Series v. Serial and Why I’m Weary

HP boxed setOver the last few days I consumed David Farland’s engaging Nightingale, a YA tale of the SFF persuasion. When it comes to leisure reading, I’m much more likely to pick up SFF if it’s a YA novel because I like to read what my kids like to read. To be completely forthcoming, I probably wouldn’t have purchased my Kindle copy of Nightingale were it not for the recent Facebook campaign to promote the book. I knew I’d enjoy Dave’s book because he’s a wonderful storyteller, even if weird stuff happens in his books. Like suction cups appearing on the fingtertips of the protagonist. Most of the time, I just can’t make the leap SFF writers hope I can make, but every Farland (or Wolverton) SFF novel that I’ve read has made me a believer. Heck, when I hit the 70% mark in my read-thru of Nightingale, I texted a friend who loves SFF and told her not to miss this one.  I was completely taken in.

And then the ending hit. Or rather, the non-ending. Okay, I admit I didn’t love the wind-up of his historical fiction, In the Company of Angels, but for an entirely different reason. I simply didn’t agree with where he chose to end that one. The “problem” I have with Nightingale’s ending  isn’t so much a problem with the ending as with the trend it successfully follows. The truth is, Dave ended Nightingale with the skill and craftsmanship a great writer should. I just don’t like the trend toward serials that has taken over YA fiction. My complaint, then, is not about Nightingale, which achieves its aims with great success, but with the current love affair YA publishers are having with serial fiction.

I grew up reading books in series. The Nancy Drew series, the Black Stallion series, and others like that. But these days, the publishing world has a penchant for books that aren’t simply series books, but serial. A series, in my vernacular, is a succession of books that have something in common (a character as in Nancy Drew, or a concept, as in Goosebumps) but which stand independent of one another. Serial books, however, build upon one another and usually cannot successfully be understood out of order without time wasted in backstory. The problem I have with serials is that the individual books don’t resolve the primary story conflict, or exist only to set up the next one. So when I finish a serial novel, I have no sense of, well, closure. Instead of that feeling of satisfaction, I feel let down, disappointed and annoyed that I’ll have to slap down more money to reach that point of satisfaction. As much as I enjoyed Nightingale, I won’t be buying the other books in the series unless, when he’s older, my youngest reads it and requests to read more, which is likely. At that point, I will buy (and read) the other books.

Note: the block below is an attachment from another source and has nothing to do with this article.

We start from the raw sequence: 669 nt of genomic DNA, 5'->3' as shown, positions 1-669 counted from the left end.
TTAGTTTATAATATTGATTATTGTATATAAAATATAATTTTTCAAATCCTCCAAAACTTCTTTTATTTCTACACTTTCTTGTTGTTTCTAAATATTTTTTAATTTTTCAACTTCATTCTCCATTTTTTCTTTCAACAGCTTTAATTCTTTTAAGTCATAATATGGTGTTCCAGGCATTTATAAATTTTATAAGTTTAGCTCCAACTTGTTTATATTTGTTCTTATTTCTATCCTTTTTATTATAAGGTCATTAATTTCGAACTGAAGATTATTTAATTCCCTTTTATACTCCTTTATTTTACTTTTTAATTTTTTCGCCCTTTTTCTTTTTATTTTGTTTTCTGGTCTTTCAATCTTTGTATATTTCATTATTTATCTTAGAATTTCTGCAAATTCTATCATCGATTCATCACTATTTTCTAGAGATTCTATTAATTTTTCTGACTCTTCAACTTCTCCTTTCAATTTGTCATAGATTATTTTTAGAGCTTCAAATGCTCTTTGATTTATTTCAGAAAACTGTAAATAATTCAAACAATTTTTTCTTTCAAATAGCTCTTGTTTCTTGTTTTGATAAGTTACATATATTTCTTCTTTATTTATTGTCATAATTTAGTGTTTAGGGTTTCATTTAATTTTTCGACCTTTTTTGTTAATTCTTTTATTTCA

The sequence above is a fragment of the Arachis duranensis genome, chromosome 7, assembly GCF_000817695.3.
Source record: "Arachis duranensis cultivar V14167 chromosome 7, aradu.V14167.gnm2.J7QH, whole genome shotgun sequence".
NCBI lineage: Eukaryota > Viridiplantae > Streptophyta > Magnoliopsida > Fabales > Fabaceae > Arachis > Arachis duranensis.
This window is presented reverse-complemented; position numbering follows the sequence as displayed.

The truth is, I didn’t realize Nightingale was the first in a serial when I began reading. Maybe if I had, I wouldn’t have started it. That said, it succeeds in the way serial books must, especially the first in the run. Dave crafted great characters I felt that I knew, or wanted to get to know better, and created compelling problems for them to overcome.  In a serial, though, those problems aren’t fully vanquished until the last book and sometimes then, the ending is so unsatisfactory (Can you say Twilight?) that I’ve been known to throw a book across the room and curse the writer and publisher for robbing me of my time, money, and emotional investment.

I realNightingaleIIize serials are popular because publishers want them; they make money if they hook a reader and can get him/her to come back for a second or third or twenty-third buy. But there is a risk too. Yesterday my twenty-something son bemoaned the Dark Towers books by Stephen King, saying the first were wonderful and then something happened: the books got, in his words, sucky. I haven’t read the Dark Towers books, though I love Stephen King and in spite of my son’s urging me to get started on them. Usually if a kid of mine asks me to read something, I do.  But I don’t trust serials, even if the author is the great Stephen King. Based on what my son was telling me, I probably made a good decision not to invest my time or my emotions in it. I don’t want to risk losing even a small portion of my love for Mr. King.